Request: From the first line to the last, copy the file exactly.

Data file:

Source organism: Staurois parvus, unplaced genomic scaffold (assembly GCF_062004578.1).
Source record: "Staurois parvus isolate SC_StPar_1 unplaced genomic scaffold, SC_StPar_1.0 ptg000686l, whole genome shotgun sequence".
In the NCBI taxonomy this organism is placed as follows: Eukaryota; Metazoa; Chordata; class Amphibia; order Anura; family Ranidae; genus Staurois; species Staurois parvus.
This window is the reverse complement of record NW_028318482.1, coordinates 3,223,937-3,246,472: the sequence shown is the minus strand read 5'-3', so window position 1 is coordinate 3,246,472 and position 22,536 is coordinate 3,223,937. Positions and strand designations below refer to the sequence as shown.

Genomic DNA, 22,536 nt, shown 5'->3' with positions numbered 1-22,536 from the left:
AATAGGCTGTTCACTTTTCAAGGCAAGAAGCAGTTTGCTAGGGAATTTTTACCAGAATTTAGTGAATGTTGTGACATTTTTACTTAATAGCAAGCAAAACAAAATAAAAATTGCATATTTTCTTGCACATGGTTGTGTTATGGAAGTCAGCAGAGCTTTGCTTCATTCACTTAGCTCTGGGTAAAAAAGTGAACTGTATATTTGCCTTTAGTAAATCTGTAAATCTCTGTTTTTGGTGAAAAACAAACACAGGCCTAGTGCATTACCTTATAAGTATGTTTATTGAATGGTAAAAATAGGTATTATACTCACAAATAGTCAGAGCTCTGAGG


Source organism: Staurois parvus, unplaced genomic scaffold (assembly GCF_062004578.1).
Source record: "Staurois parvus isolate SC_StPar_1 unplaced genomic scaffold, SC_StPar_1.0 ptg000686l, whole genome shotgun sequence".
In the NCBI taxonomy this organism is placed as follows: Eukaryota; Metazoa; Chordata; class Amphibia; order Anura; family Ranidae; genus Staurois; species Staurois parvus.
This window is the reverse complement of record NW_028318482.1, coordinates 3,223,937-3,246,472: the sequence shown is the minus strand read 5'-3', so window position 1 is coordinate 3,246,472 and position 22,536 is coordinate 3,223,937. Positions and strand designations below refer to the sequence as shown.

Genomic DNA, 22,536 nt, shown 5'->3' with positions numbered 1-22,536 from the left:
AATAGGCTGTTCACTTTTCAAGGCAAGAAGCAGTTTGCTAGGGAATTTTTACCAGAATTTAGTGAATGTTGTGACATTTTTACTTAATAGCAAGCAAAACAAAATAAAAATTGCATATTTTCTTGCACATGGTTGTGTTATGGAAGTCAGCAGAGCTTTGCTTCATTCACTTAGCTCTGGGTAAAAAAGTGAACTGTATATTTGCCTTTAGTAAATCTGTAAATCTCTGTTTTTGGTGAAAAACAAACACAGGCCTAGTGCATTACCTTATAAGTATGTTTATTGAATGGTAAAAATAGGTATTATACTCACAAATAGTCAGAGCTCTGAGG